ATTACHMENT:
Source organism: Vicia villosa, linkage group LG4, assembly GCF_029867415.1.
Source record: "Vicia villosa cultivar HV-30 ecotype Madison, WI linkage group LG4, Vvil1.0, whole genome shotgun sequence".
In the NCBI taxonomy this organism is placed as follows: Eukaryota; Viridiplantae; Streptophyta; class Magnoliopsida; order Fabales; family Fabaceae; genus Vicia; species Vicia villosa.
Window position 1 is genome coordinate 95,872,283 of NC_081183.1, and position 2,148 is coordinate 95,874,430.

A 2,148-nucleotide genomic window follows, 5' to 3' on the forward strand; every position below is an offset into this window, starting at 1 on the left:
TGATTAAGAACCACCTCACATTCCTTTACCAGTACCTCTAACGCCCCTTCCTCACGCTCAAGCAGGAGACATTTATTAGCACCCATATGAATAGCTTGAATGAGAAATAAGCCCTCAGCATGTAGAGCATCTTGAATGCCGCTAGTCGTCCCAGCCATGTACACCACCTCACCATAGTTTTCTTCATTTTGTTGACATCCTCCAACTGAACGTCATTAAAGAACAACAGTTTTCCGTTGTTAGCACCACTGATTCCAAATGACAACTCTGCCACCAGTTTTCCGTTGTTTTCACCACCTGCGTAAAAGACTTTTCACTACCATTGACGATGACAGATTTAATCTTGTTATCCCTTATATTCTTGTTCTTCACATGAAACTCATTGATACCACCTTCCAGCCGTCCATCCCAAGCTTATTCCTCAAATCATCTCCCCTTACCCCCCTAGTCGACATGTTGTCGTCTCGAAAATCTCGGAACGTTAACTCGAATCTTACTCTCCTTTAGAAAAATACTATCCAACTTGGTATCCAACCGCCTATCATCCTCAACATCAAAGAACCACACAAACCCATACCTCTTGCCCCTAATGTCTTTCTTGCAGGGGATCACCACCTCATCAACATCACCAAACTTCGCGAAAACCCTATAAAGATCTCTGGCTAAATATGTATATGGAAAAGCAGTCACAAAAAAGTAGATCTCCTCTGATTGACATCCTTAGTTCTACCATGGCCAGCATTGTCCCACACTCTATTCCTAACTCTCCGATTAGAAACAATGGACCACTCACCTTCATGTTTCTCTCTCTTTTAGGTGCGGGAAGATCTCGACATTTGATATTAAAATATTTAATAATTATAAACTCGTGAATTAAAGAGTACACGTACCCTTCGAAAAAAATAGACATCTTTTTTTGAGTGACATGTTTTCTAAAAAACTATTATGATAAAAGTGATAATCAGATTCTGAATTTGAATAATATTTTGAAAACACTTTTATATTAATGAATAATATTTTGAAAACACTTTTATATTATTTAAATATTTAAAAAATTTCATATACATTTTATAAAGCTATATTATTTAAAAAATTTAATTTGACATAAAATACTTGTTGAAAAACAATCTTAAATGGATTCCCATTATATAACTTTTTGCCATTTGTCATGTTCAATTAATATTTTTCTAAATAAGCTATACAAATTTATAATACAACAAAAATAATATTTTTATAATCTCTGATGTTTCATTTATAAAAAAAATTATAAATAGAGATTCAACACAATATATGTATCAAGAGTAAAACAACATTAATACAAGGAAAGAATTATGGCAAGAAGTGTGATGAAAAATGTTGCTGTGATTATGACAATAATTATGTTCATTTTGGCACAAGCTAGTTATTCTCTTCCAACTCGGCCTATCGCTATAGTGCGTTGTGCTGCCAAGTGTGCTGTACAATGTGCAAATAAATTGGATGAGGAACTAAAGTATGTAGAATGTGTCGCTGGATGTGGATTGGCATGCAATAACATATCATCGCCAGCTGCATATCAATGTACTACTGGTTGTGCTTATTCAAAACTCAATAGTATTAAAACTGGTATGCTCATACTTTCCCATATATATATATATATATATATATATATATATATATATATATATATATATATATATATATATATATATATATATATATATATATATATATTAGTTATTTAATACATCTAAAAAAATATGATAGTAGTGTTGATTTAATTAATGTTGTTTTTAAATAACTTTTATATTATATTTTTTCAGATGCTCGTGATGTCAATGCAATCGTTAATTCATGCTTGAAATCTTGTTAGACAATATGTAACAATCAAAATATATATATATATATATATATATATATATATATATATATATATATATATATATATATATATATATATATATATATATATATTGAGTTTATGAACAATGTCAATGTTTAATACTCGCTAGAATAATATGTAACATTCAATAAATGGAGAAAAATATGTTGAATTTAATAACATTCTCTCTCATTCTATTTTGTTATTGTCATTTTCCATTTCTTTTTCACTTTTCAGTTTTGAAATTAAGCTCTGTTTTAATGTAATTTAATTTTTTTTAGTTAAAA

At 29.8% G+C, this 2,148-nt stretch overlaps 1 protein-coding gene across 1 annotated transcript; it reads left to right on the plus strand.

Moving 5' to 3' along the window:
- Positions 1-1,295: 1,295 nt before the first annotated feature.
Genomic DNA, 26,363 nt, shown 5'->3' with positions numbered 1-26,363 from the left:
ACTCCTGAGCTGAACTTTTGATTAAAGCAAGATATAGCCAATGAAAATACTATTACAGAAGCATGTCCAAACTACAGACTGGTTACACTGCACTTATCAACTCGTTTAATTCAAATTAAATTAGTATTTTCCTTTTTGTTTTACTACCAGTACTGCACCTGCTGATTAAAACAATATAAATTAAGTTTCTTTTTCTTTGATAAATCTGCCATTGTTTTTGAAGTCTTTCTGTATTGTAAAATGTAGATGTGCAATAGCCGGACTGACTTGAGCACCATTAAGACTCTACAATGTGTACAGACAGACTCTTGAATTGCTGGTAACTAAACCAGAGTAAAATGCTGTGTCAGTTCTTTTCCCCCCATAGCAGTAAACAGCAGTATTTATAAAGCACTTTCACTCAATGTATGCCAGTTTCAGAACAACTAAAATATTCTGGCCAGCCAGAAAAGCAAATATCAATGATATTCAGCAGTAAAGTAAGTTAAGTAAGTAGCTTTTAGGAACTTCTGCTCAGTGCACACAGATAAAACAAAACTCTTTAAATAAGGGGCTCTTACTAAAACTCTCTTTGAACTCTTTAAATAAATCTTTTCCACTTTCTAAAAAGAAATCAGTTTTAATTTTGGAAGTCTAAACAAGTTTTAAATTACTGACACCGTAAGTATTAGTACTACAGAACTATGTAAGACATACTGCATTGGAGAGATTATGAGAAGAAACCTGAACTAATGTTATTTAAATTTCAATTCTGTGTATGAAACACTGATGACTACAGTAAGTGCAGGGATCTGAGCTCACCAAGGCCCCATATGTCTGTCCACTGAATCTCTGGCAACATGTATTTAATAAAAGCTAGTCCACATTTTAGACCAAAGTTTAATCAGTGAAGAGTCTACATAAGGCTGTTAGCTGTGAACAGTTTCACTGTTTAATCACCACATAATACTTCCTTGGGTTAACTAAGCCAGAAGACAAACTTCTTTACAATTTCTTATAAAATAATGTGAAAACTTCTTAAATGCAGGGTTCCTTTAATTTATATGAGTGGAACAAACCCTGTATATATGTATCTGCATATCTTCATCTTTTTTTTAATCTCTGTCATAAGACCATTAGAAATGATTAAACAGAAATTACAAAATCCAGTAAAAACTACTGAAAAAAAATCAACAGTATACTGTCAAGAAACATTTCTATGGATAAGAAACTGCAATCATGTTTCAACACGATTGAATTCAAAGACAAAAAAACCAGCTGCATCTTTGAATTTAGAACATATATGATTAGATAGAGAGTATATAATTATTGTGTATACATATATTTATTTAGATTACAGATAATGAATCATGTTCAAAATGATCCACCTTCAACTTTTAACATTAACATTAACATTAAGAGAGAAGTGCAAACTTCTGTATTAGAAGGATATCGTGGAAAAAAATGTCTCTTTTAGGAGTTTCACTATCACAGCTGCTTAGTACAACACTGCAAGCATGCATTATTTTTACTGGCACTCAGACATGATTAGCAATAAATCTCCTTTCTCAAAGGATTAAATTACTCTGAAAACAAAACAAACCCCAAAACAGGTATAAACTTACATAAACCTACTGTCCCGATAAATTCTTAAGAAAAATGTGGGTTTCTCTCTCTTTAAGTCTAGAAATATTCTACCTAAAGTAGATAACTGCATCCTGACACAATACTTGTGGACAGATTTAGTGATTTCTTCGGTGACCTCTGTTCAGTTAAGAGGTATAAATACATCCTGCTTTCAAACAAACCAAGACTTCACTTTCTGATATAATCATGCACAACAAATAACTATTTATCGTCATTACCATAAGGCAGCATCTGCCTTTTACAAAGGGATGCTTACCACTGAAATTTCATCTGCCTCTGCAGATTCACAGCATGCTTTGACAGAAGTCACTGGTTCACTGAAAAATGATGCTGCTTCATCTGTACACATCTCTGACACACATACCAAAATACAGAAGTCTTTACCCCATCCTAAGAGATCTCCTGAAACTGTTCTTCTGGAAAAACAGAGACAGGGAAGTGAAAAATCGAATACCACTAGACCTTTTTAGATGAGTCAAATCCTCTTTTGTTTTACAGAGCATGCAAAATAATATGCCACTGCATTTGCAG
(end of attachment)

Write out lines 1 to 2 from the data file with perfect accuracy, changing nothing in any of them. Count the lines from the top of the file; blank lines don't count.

Source organism: Vicia villosa, linkage group LG4, assembly GCF_029867415.1.
Source record: "Vicia villosa cultivar HV-30 ecotype Madison, WI linkage group LG4, Vvil1.0, whole genome shotgun sequence".